Zagora, Greece

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Zagora
Ζαγορά
Zagora is located in Greece
Zagora
Zagora
Coordinates: 39°27′N 23°6′E / 39.450°N 23.100°E / 39.450; 23.100Coordinates: 39°27′N 23°6′E / 39.450°N 23.100°E / 39.450; 23.100
Country Greece
Administrative region Thessaly
Regional unit Magnesia
Municipality Zagora-Mouresi
 • Municipal unit 96.1 km2 (37.1 sq mi)
Elevation 458 m (1,503 ft)
Population (2011)[1]
 • Municipal unit 3,334
 • Municipal unit density 35/km2 (90/sq mi)
Community[1]
 • Population 2,251 (2011)
Time zone EET (UTC+2)
 • Summer (DST) EEST (UTC+3)
Postal code 370 01
Area code(s) 24260
Vehicle registration ΒΟ

Zagora (Greek: Ζαγορά) is a village and a former municipality in Magnesia, Thessaly, Greece. Since the 2011 local government reform it is part of the municipality Zagora-Mouresi, of which it is the seat and a municipal unit.[2] The municipal unit has an area of 96.101 km2.[3] The biggest village of Mt. Pelion, Zagora was at its commercial and cultural peak in the 8th and 7th centuries BCE.

Location[edit]

Zagora is located north of Volos and west of Chorefto and is connected to the former by Greek National Road 34.

History[edit]

During the course of the 8th century, mainland Greece was subjected to numerous Bulgarian raids. At the end of the century, a large scale Bulgarian military expedition headed by the chieftain Akamir was launched from Belasica. The Bulgarians plundered Thessaly, from their encampment which was located between modern day Volos and Velestino. The Byzantines called those Bulgarians Velegizitas or Vielesti. Volos, Velestino, Zagora and many other placenames in Magnesia originate from that period and are of Slavic origin. The name Zagora comes from the Slavic term Zagorije which means, behind the mountains. First mentions of the settlement under its current name come from the 13th century. In the 14th century Magnesia came under the control of Serbia, subsequent conquests by the Republic of Venice and the Catalans led to a big drop in the local population.[4]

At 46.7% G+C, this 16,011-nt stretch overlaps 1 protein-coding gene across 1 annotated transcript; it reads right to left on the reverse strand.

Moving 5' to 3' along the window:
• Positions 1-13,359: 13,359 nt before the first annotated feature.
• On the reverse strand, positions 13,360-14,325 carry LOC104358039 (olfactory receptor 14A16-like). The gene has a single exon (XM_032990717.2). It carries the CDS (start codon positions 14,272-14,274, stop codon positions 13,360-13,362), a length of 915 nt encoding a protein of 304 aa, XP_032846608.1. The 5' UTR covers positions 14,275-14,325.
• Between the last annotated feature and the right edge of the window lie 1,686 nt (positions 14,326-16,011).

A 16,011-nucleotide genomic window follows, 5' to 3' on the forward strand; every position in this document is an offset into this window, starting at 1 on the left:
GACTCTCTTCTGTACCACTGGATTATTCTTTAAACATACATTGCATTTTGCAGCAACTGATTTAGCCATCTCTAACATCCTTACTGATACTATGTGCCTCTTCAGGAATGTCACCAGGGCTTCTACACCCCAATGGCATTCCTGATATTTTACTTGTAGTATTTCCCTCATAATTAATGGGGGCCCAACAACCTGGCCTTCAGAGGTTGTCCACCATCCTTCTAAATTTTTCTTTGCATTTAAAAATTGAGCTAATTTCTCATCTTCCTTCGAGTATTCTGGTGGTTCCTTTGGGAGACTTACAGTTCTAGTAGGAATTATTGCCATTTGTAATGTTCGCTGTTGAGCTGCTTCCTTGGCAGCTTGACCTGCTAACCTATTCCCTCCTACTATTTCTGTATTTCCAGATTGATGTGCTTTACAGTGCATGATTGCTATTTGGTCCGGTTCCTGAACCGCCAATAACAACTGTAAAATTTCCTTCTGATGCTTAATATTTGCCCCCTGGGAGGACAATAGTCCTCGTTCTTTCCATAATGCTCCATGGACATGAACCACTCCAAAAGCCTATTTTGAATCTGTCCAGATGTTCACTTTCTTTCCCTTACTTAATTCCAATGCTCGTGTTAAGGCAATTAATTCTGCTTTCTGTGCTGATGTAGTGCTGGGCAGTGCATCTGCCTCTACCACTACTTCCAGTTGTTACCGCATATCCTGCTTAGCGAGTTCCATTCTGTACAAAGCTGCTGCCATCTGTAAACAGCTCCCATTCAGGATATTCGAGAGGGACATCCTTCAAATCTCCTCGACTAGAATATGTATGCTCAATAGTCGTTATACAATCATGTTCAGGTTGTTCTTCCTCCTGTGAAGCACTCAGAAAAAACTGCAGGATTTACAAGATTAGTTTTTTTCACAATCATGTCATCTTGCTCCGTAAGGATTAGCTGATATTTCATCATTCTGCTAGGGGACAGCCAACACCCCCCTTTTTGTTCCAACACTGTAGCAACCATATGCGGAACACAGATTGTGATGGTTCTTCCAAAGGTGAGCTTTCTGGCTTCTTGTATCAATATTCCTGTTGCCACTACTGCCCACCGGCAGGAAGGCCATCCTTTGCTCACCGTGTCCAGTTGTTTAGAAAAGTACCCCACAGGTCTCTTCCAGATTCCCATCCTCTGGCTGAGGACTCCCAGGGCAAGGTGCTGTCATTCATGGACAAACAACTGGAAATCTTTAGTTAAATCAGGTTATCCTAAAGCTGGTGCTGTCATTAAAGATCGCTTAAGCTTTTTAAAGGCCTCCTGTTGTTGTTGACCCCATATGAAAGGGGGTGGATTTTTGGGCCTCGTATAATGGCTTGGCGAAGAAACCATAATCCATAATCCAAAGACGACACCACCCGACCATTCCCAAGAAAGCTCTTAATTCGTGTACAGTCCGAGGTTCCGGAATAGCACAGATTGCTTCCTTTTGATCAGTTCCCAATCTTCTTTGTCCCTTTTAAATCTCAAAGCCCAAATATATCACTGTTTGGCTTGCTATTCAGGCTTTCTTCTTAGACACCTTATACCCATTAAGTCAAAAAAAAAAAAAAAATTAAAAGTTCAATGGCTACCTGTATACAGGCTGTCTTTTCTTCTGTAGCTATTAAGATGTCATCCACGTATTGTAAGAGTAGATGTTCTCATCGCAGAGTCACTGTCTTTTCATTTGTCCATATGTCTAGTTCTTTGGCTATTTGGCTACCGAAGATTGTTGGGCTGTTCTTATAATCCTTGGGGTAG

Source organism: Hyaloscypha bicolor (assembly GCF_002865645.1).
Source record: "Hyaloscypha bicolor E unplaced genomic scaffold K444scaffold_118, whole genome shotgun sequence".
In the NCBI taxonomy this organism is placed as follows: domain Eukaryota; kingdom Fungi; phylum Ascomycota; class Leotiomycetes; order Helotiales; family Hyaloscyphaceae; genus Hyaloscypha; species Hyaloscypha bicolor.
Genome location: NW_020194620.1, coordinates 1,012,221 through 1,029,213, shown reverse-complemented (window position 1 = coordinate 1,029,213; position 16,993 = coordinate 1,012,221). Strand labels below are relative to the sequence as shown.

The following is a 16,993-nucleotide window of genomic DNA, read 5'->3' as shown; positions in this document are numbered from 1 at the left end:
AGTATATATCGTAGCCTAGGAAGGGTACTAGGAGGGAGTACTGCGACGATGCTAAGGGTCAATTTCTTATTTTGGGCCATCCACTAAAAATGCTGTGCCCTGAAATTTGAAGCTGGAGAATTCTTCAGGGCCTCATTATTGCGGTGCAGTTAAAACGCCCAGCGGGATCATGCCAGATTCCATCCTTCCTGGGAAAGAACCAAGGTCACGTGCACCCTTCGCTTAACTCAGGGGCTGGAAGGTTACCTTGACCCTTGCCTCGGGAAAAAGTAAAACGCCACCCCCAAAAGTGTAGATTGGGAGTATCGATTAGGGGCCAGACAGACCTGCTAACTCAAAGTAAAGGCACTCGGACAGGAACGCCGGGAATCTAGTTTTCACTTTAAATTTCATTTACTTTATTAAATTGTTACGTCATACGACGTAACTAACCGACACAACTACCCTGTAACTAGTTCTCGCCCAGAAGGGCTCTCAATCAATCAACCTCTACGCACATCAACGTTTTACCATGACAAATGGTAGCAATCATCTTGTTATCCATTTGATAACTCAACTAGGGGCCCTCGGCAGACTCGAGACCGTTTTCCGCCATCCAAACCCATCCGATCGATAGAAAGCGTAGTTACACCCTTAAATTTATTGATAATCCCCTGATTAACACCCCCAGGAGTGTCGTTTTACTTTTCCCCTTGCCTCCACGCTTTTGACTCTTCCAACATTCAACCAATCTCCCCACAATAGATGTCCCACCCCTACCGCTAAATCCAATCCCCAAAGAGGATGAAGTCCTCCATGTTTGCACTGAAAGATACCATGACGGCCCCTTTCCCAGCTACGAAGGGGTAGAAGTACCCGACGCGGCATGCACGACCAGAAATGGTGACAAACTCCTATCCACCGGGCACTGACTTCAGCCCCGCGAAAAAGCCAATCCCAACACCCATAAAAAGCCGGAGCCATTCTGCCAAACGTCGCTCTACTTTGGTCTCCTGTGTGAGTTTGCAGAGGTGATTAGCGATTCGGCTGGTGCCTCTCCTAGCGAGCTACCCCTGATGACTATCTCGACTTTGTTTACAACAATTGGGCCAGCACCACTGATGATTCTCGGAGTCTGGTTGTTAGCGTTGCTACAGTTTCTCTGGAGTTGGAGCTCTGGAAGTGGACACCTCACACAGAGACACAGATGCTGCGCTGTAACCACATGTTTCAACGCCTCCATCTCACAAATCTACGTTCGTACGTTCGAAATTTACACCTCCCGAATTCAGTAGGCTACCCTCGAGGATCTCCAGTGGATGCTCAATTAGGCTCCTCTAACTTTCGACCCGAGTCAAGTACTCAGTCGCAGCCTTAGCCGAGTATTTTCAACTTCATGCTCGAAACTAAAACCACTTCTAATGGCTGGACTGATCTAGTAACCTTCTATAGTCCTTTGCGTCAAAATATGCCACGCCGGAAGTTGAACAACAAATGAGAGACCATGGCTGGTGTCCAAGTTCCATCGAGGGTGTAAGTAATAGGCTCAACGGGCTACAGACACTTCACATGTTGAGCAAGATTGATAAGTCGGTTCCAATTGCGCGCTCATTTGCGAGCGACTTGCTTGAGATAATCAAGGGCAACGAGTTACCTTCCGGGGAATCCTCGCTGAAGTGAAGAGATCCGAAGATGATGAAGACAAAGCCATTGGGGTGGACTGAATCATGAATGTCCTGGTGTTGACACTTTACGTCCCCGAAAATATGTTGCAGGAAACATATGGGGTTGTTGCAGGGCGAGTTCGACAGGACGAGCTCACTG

Sights of interest[edit]

The library of Zagora, which includes thousands of rare books, is known for holding the original manuscript of "A few seconds" by Fanis Loverdos. Famous scholars, like Dr Dragogiannis, have studied the rare volumes of the library to great extent. The school of Rigas Feraios or Hellenic Museum as it is known, is the oldest school on Pelion. The Patriarch of Constantinople Kallinikos Lapatis and the herald of the Greek Revolution Rigas Feraios were students there.

Education and commercial activity[edit]

Zagora has a primary and a secondary school, five churches, six coffee houses,two bakeries, two banks, a post office, and seven squares.

Historical population[edit]

Year Town population Municipality population
1981 2,841 -
1991 2,410 3,922
2001 2,389 3,829
2011 2,251 3,334

Notable people[edit]

Footnotes[edit]

  1. ^ a b "Απογραφή Πληθυσμού - Κατοικιών 2011. ΜΟΝΙΜΟΣ Πληθυσμός" (in Greek). Hellenic Statistical Authority. 
  2. ^ Kallikratis law Greece Ministry of Interior (in Greek)
  3. ^ "Population & housing census 2001 (incl. area and average elevation)" (PDF) (in Greek). National Statistical Service of Greece. 
  4. ^ Kordatos 1977, pp. 27–29.

References[edit]

  • Kordatos, Ioannis (1977). Η Επανάσταση στην Θεσσαλομαγνησία το 1821 [The Revolt in Thessalomagnesia in 1821] (in Greek). Athens: Epikairotita.